The OCWC is going to be back at the LeRoy Farmers’ Market this Saturday, August 20 from 9:00AM to 12:30PM. Come pay us a visit while you shop for fresh local produce and locally made goods!

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Trees for Tribs on TV!

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From the desk of Chairman Peter Lent:

On August 3,  after very short notice,  I had the opportunity to join Gary Koplun, a forester in DEC’s Region 8, and Terry Belke, a photojournalist from Channel 2 WGRZ in Buffalo, for a tour of the Trees for Tribs project location at Oatka Park.  During the nearly three hour tour, Terry took a lot of video of the trees and Oatka Creek and interviewed both Gary and I. The resulting 3 minute video appeared on Channel 2’s “2 the Outdoors” news segment on August7, here is a link to the video.

Hope your summer has been filled with a lot of fun activities.

Thanks for all your help.



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Heightened Drought Warning

Update on water situation from NYSDEC – this directly affects all counties in the Oatka Watershed:yellowlawn

Governor Cuomo Directs DEC to Issue Heightened Drought Warning for Western New York

Governor Cuomo Directs DEC to Issue Heightened Drought Warning for Western New York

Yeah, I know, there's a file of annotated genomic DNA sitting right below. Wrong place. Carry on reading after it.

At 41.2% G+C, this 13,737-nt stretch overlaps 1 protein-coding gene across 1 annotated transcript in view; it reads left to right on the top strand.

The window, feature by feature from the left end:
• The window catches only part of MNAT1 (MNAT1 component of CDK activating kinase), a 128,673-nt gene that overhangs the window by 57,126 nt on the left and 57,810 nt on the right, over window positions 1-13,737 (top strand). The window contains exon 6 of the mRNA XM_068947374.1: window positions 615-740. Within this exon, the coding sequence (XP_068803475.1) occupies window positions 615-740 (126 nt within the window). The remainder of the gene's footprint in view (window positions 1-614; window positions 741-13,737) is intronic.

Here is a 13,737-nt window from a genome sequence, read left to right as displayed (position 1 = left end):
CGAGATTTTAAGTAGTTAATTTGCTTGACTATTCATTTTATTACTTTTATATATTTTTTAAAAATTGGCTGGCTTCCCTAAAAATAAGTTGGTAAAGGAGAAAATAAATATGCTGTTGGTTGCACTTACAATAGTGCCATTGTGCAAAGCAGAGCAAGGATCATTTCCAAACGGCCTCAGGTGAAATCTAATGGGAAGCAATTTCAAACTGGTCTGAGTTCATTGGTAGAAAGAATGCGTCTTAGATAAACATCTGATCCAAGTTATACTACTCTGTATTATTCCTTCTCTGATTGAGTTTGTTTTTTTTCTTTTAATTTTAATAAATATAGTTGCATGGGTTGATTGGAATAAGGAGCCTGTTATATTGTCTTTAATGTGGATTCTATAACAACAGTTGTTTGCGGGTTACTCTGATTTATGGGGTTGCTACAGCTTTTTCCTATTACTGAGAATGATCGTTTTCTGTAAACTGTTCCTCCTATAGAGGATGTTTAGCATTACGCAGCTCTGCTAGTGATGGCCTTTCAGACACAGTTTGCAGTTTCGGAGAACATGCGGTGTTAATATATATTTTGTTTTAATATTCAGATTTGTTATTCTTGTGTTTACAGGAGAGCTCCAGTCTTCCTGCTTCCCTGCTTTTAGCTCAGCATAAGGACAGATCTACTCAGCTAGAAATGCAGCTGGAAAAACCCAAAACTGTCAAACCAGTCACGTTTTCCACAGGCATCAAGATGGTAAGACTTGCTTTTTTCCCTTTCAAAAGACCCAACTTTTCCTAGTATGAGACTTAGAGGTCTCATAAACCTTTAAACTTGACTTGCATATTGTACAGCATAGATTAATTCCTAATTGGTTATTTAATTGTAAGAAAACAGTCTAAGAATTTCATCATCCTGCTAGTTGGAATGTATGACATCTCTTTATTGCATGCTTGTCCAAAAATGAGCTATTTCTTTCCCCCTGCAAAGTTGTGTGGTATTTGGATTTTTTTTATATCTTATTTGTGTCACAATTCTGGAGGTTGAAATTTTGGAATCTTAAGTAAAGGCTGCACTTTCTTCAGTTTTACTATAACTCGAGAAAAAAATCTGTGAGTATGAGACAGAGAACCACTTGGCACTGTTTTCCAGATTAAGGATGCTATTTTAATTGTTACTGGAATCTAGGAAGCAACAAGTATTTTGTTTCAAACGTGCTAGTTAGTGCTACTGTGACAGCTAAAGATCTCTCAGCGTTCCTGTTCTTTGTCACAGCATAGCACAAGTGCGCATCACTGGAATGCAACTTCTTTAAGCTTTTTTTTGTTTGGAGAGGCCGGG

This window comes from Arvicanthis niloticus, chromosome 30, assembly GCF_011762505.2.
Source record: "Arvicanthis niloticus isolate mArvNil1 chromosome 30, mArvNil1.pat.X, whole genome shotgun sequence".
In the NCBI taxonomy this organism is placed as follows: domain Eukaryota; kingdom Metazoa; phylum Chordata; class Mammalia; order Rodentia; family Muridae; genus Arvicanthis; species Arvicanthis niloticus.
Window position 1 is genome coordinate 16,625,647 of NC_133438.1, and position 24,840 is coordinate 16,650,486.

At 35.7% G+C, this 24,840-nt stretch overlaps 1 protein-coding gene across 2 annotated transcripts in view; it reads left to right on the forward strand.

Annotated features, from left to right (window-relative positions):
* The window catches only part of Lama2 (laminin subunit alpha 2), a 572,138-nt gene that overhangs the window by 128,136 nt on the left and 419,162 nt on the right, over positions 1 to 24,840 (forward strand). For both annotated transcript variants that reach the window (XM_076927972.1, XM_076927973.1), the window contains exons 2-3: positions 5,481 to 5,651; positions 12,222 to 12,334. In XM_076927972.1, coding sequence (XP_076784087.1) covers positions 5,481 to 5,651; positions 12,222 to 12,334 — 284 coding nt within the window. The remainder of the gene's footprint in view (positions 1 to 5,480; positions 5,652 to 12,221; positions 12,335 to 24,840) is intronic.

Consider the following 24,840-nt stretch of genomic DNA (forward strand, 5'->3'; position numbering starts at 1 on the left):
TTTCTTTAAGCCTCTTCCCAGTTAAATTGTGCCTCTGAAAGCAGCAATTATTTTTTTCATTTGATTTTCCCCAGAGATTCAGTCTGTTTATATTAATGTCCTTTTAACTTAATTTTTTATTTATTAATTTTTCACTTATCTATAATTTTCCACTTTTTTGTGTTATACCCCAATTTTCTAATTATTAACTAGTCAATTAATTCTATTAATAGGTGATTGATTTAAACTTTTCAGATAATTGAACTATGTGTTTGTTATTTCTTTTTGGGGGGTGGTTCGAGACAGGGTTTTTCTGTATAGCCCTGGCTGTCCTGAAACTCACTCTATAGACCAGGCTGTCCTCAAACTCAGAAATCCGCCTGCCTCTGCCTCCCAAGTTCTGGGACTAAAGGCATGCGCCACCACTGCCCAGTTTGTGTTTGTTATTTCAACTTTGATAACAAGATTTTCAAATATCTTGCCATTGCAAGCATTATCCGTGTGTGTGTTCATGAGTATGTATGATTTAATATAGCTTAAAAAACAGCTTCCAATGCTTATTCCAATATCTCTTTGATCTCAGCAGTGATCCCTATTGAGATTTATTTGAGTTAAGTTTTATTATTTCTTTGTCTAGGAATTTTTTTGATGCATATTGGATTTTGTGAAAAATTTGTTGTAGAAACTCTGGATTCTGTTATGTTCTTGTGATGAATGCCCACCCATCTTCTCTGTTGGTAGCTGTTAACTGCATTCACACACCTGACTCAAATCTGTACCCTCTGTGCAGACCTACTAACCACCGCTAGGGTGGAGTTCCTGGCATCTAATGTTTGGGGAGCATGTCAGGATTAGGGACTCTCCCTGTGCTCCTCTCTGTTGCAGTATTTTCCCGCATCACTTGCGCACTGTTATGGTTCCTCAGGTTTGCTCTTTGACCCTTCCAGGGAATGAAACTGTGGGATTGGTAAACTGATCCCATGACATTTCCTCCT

Under a framework established under an Executive Order, Governor Andrew M. Cuomo today directed the New York State Department of Environmental Conservation (DEC) to issue a heightened Drought Warning for most of Western New York. In response, DEC Commissioner Basil Seggos issued a Drought Warning for western State Drought Regions VI, VII and VIII. These regions include the following counties in western NYS: Allegany, Cattaraugus, Cayuga, Chautauqua, Chemung, Erie, Genesee, Jefferson, Livingston, Monroe, Niagara, Onondaga, Ontario, Orleans, Oswego, Seneca, Schuyler, Steuben, Tompkins, Wayne, Wyoming and Yates. Commissioner Seggos issued the warning after consulting with experts from the State Drought Management Task Force and Federal technical agencies. The remainder of the State remains under a previously declared Drought Watch.

“Recent rains helped to reduce the severity of drought conditions in the eastern portion of NY. However, much of western NY did not receive large rainfall amounts over the past weekend and continues to experience significant drought conditions with extremely low stream flows and reduced groundwater levels,” Governor Cuomo said. “Residents throughout the state should continue to conserve water whenever possible during the coming months.”